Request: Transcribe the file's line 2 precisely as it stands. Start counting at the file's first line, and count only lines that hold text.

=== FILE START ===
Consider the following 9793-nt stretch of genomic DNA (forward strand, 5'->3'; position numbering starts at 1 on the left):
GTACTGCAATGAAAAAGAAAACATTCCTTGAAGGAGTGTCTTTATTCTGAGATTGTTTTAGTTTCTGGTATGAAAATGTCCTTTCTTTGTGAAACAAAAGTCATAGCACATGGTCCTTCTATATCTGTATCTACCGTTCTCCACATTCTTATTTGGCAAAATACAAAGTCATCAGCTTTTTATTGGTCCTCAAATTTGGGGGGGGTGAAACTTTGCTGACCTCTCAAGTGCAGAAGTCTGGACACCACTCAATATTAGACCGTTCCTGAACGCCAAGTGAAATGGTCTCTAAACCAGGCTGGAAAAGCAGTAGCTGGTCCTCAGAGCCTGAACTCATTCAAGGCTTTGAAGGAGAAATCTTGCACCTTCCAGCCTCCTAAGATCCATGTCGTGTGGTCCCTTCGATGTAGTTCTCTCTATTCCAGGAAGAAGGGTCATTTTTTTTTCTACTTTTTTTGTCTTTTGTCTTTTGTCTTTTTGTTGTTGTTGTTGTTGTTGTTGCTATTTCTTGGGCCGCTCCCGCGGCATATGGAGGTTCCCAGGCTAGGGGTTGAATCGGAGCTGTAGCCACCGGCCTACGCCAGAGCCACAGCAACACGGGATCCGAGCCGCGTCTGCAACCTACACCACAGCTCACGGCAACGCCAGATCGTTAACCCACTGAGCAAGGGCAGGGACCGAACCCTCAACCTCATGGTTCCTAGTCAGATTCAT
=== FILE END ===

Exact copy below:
GTACTGCAATGAAAAAGAAAACATTCCTTGAAGGAGTGTCTTTATTCTGAGATTGTTTTAGTTTCTGGTATGAAAATGTCCTTTCTTTGTGAAACAAAAGTCATAGCACATGGTCCTTCTATATCTGTATCTACCGTTCTCCACATTCTTATTTGGCAAAATACAAAGTCATCAGCTTTTTATTGGTCCTCAAATTTGGGGGGGGTGAAACTTTGCTGACCTCTCAAGTGCAGAAGTCTGGACACCACTCAATATTAGACCGTTCCTGAACGCCAAGTGAAATGGTCTCTAAACCAGGCTGGAAAAGCAGTAGCTGGTCCTCAGAGCCTGAACTCATTCAAGGCTTTGAAGGAGAAATCTTGCACCTTCCAGCCTCCTAAGATCCATGTCGTGTGGTCCCTTCGATGTAGTTCTCTCTATTCCAGGAAGAAGGGTCATTTTTTTTTCTACTTTTTTTGTCTTTTGTCTTTTGTCTTTTTGTTGTTGTTGTTGTTGTTGTTGCTATTTCTTGGGCCGCTCCCGCGGCATATGGAGGTTCCCAGGCTAGGGGTTGAATCGGAGCTGTAGCCACCGGCCTACGCCAGAGCCACAGCAACACGGGATCCGAGCCGCGTCTGCAACCTACACCACAGCTCACGGCAACGCCAGATCGTTAACCCACTGAGCAAGGGCAGGGACCGAACCCTCAACCTCATGGTTCCTAGTCAGATTCAT